A Fine Balance

finding balance elephant

I don’t dance salsa as much anymore.  My body doesn’t seem to be able to keep up with it as much. Maybe because the movements are often sharper or faster than the zouk and kizomba I’ve been turning to more over the past few years.  And those spins. Man those spins. Haha.

But the other night, I was at an event where the kizomba and bachata rooms upstairs hadn’t picked up yet.  So I stayed downstairs, giving my first dance- salsa-  a shot again. Let’s see how my body takes this after so many years of not doing this.

It’s funny how some things do just come back, because of muscle memory, because of the years of practise in the past. Sure, I stumbled on a few moves, and maybe my reflexes and spins weren’t as quick. But my body kind of found its way through the dance for me, without my having to think about it too much.

And while this was happening, little tips and tricks from all those years of lessons long ago started popping up in my head as well. Spotting, thighs together in spins and turns, safe arm styling  choices, pushing off the floor, and even just how to be more efficient overall in the dancing. 

This last one is something I really need these days, especially in a dance like salsa, because my energy levels can be low.  But I still want to dance.  So overexerting myself in the wrong way just leaves me tired and unable to enjoy a whole night of dancing.  So I guess that was on my mind a lot, when when more beginner dancer asked me to the floor.  I don’t say that as a criticism at all. I was actually quite relieved because I knew I wasn’t in a position to be dancing salsa with someone who was doing a whole bunch of tricks.  But I braced myself, remembering that awhile back, when I had danced with this same lead before, he was struggling even with a basic step.

Surprisingly though, I realized his lead had gotten smoother He seemed to be using the floor more in his steps, and he seemed more comfortable with the moves compared to when I had danced with him in the past.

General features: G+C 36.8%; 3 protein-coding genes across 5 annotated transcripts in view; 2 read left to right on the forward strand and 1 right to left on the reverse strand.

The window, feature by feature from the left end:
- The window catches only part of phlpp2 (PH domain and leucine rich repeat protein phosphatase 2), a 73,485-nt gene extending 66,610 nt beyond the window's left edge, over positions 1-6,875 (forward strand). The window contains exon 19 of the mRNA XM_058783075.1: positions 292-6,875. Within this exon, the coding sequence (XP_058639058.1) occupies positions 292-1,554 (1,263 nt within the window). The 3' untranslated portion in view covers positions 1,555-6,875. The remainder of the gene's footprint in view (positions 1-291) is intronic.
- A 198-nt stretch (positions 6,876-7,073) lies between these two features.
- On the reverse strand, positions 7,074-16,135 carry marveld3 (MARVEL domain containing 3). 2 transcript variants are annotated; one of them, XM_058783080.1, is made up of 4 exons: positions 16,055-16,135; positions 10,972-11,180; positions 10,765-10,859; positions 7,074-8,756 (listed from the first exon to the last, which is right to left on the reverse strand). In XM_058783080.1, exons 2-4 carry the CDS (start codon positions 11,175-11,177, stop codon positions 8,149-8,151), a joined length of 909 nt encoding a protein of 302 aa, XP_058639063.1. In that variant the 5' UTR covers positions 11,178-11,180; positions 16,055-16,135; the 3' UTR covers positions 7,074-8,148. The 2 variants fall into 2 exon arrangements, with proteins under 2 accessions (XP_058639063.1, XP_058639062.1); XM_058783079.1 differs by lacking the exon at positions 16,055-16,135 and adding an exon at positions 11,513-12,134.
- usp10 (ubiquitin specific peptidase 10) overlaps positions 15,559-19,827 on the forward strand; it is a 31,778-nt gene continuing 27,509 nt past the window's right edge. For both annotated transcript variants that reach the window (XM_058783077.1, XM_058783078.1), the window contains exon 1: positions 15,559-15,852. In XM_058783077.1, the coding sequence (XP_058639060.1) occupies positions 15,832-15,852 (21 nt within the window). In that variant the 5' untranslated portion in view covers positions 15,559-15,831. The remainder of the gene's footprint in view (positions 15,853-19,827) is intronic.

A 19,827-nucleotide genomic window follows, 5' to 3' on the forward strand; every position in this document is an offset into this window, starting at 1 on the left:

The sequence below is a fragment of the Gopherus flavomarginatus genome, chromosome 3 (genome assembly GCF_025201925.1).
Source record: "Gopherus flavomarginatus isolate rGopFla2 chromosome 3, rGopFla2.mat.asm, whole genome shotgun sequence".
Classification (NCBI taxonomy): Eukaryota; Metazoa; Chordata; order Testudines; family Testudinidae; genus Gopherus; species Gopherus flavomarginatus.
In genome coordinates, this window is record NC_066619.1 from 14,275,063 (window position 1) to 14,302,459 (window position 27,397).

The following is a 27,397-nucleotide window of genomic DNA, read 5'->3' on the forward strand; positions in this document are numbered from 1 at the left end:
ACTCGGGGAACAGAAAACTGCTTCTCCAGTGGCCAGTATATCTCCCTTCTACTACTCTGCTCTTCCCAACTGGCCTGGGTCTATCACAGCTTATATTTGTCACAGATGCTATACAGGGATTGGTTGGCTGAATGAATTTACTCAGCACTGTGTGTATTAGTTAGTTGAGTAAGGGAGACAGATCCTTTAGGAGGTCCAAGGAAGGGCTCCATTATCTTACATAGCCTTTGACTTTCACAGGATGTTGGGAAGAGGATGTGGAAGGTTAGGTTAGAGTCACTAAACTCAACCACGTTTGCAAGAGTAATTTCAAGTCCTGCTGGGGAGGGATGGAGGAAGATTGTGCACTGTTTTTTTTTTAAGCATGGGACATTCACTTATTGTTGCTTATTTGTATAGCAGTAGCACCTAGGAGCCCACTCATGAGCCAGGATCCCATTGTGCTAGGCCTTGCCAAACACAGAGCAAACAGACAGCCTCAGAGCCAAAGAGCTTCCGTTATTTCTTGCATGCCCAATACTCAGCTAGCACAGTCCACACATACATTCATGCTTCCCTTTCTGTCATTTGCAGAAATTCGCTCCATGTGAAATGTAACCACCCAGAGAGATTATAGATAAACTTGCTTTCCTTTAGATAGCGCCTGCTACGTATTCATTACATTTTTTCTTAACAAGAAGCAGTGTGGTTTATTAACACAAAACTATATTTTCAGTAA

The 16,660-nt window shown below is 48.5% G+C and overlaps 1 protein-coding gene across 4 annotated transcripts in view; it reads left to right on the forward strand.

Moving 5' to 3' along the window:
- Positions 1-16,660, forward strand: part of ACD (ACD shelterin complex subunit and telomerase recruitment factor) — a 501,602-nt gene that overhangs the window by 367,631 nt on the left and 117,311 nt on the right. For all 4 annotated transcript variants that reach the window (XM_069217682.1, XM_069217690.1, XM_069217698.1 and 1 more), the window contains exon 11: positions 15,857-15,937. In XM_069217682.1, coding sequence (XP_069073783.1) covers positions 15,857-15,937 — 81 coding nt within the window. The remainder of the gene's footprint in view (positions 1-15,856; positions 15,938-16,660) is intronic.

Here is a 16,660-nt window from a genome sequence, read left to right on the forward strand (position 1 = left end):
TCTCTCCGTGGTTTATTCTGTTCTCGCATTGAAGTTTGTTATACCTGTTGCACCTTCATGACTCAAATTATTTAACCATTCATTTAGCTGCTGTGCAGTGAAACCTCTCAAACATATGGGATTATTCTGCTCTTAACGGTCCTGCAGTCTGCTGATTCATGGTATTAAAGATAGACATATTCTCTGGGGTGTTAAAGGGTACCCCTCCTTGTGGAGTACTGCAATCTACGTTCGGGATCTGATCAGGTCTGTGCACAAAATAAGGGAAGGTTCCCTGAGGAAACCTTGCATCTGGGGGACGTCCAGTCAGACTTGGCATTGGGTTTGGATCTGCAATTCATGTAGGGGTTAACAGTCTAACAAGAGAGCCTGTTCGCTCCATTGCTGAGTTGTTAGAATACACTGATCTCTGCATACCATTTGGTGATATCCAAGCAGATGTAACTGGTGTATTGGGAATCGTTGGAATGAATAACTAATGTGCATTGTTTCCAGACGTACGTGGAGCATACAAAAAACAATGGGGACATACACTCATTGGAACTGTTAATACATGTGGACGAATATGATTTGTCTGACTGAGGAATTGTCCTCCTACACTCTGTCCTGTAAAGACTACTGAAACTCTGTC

I was smiling at the thought of how far he had come.  But when he started doing a few more complicated steps, involving traveling around me more, I could see the exhaustion in his face and body, like his dancing became too frantic. And I wondered if I should open my mouth and give him a little tip that I knew would change his dancing for the better.

But it’s such a no no in dance, right? To be that annoying one on the floor who tries to teach others during social dancing.  Plus, here I was, not practised enough in my salsa anymore, so who was I to even say anything?

It’s a fine balance though, when you just know that the one piece of advice you give could make a big difference but you don’t want to upset the person you’re dancing with.  But then I thought, you know, I don’t remember the people who annoyed me on the dance floor in that way. I remember the people who, in a very encouraging and helpful way, gave me small tips along my dancing journey that hugely improved my dancing.

I hoped to do the same for this guy, so I waited until he ran around me a few more times, just losing his connection to me and getting off timing. And then I couldn’t hold it in any longer. I started by telling him how his lead has changed so much since the last time we danced. I made sure he understood that I was really impressed. And he smiled. Thank goodness. That made me feel more comfortable in saying what i did next. And I made sure to say this next part carefully, and with consideration.

I asked if I could l give him a little suggestion. He said sure, tentatively. And I just said, “I think you’re making it harder on yourself than you need to, especially in moves where you are traveling more.  Try taking smaller steps when you walk around me, try doing less, and see what happens.”

He looked at me as if I was crazy at first, but then we continued the dance, and he incorporated my suggestion.  I was so happy because right away, the smaller steps made him lighter and freer in his movements. And I said, “That was such a huge difference. It felt so good. Did you feel it?”

And he said, “I felt it. But it felt like I wasn’t doing much at all.”

“Exactly!” I told him. “It shouldn’t be that much effort.  Because now you have the space and the time to put effort into other things- styling, musicality, your partner.”

And he said, “Yeah, actually, I have been thinking lately that I get tired after each dance a lot. This makes more sense. Thanks.”

And just like that, both he and I were able to have another dance that flowed.  Even though the next song was faster, the dance didn’t feel rushed. We both saved energy, and the dance felt more enjoyable.

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